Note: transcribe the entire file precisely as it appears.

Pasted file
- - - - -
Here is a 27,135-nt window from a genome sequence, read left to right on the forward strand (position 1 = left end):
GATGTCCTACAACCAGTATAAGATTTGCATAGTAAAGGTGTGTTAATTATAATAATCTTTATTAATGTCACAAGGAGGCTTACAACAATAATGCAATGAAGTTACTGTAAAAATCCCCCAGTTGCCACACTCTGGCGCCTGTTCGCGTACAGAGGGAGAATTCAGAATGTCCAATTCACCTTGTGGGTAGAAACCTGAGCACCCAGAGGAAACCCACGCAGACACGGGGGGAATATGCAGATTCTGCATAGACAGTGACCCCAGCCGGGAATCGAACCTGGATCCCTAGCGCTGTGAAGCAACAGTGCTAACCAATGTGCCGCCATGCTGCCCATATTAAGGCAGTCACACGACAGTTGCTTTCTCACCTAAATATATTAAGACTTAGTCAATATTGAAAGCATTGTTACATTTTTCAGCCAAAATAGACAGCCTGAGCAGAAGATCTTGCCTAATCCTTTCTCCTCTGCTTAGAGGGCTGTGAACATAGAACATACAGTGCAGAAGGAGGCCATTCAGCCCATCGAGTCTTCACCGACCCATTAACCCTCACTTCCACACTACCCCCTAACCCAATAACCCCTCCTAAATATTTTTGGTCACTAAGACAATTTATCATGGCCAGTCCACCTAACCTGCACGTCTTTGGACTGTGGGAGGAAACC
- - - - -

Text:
Here is a 27,135-nt window from a genome sequence, read left to right on the forward strand (position 1 = left end):
GATGTCCTACAACCAGTATAAGATTTGCATAGTAAAGGTGTGTTAATTATAATAATCTTTATTAATGTCACAAGGAGGCTTACAACAATAATGCAATGAAGTTACTGTAAAAATCCCCCAGTTGCCACACTCTGGCGCCTGTTCGCGTACAGAGGGAGAATTCAGAATGTCCAATTCACCTTGTGGGTAGAAACCTGAGCACCCAGAGGAAACCCACGCAGACACGGGGGGAATATGCAGATTCTGCATAGACAGTGACCCCAGCCGGGAATCGAACCTGGATCCCTAGCGCTGTGAAGCAACAGTGCTAACCAATGTGCCGCCATGCTGCCCATATTAAGGCAGTCACACGACAGTTGCTTTCTCACCTAAATATATTAAGACTTAGTCAATATTGAAAGCATTGTTACATTTTTCAGCCAAAATAGACAGCCTGAGCAGAAGATCTTGCCTAATCCTTTCTCCTCTGCTTAGAGGGCTGTGAACATAGAACATACAGTGCAGAAGGAGGCCATTCAGCCCATCGAGTCTTCACCGACCCATTAACCCTCACTTCCACACTACCCCCTAACCCAATAACCCCTCCTAAATATTTTTGGTCACTAAGACAATTTATCATGGCCAGTCCACCTAACCTGCACGTCTTTGGACTGTGGGAGGAAACC